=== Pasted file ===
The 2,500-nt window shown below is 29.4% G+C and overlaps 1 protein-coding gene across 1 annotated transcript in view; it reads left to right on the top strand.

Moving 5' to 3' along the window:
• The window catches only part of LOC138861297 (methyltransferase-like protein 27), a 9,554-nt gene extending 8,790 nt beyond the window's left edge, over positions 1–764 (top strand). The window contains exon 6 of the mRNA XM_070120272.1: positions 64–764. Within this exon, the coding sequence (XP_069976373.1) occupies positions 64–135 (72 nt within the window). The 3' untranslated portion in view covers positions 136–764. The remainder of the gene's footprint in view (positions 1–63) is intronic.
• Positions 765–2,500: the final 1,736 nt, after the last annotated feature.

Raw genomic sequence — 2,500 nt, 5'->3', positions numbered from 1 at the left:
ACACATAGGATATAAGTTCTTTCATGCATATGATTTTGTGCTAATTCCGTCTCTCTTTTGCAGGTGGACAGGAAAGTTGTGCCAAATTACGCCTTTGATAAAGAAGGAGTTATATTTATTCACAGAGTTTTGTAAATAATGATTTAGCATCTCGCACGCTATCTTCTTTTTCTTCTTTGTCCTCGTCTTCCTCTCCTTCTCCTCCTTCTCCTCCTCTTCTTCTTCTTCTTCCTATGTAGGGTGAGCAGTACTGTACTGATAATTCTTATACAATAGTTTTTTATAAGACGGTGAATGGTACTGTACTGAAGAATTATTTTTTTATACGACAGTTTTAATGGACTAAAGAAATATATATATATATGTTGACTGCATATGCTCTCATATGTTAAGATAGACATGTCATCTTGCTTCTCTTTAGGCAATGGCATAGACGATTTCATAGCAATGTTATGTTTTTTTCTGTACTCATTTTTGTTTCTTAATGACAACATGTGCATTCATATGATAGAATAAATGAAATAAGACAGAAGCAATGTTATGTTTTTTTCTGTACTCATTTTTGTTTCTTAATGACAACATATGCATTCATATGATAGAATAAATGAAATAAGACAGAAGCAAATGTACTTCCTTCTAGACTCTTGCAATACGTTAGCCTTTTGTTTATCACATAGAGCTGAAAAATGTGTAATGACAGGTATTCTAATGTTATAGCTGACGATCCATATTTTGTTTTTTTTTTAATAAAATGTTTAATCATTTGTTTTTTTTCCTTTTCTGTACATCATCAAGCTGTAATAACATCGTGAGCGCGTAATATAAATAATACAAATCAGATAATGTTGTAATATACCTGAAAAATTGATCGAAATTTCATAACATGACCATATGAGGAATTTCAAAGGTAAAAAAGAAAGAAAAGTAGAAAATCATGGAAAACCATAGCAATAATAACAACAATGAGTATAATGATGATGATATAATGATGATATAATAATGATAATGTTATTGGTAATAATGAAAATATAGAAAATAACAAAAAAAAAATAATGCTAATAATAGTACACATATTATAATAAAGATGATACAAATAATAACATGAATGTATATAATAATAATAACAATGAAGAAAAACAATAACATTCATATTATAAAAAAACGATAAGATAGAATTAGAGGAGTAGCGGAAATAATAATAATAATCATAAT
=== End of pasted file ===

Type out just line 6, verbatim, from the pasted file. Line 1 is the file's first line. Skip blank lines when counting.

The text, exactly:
ACACATAGGATATAAGTTCTTTCATGCATATGATTTTGTGCTAATTCCGTCTCTCTTTTGCAGGTGGACAGGAAAGTTGTGCCAAATTACGCCTTTGATAAAGAAGGAGTTATATTTATTCACAGAGTTTTGTAAATAATGATTTAGCATCTCGCACGCTATCTTCTTTTTCTTCTTTGTCCTCGTCTTCCTCTCCTTCTCCTCCTTCTCCTCCTCTTCTTCTTCTTCTTCCTATGTAGGGTGAGCAGTACTGTACTGATAATTCTTATACAATAGTTTTTTATAAGACGGTGAATGGTACTGTACTGAAGAATTATTTTTTTATACGACAGTTTTAATGGACTAAAGAAATATATATATATATGTTGACTGCATATGCTCTCATATGTTAAGATAGACATGTCATCTTGCTTCTCTTTAGGCAATGGCATAGACGATTTCATAGCAATGTTATGTTTTTTTCTGTACTCATTTTTGTTTCTTAATGACAACATGTGCATTCATATGATAGAATAAATGAAATAAGACAGAAGCAATGTTATGTTTTTTTCTGTACTCATTTTTGTTTCTTAATGACAACATATGCATTCATATGATAGAATAAATGAAATAAGACAGAAGCAAATGTACTTCCTTCTAGACTCTTGCAATACGTTAGCCTTTTGTTTATCACATAGAGCTGAAAAATGTGTAATGACAGGTATTCTAATGTTATAGCTGACGATCCATATTTTGTTTTTTTTTTAATAAAATGTTTAATCATTTGTTTTTTTTCCTTTTCTGTACATCATCAAGCTGTAATAACATCGTGAGCGCGTAATATAAATAATACAAATCAGATAATGTTGTAATATACCTGAAAAATTGATCGAAATTTCATAACATGACCATATGAGGAATTTCAAAGGTAAAAAAGAAAGAAAAGTAGAAAATCATGGAAAACCATAGCAATAATAACAACAATGAGTATAATGATGATGATATAATGATGATATAATAATGATAATGTTATTGGTAATAATGAAAATATAGAAAATAACAAAAAAAAAATAATGCTAATAATAGTACACATATTATAATAAAGATGATACAAATAATAACATGAATGTATATAATAATAATAACAATGAAGAAAAACAATAACATTCATATTATAAAAAAACGATAAGATAGAATTAGAGGAGTAGCGGAAATAATAATAATAATCATAAT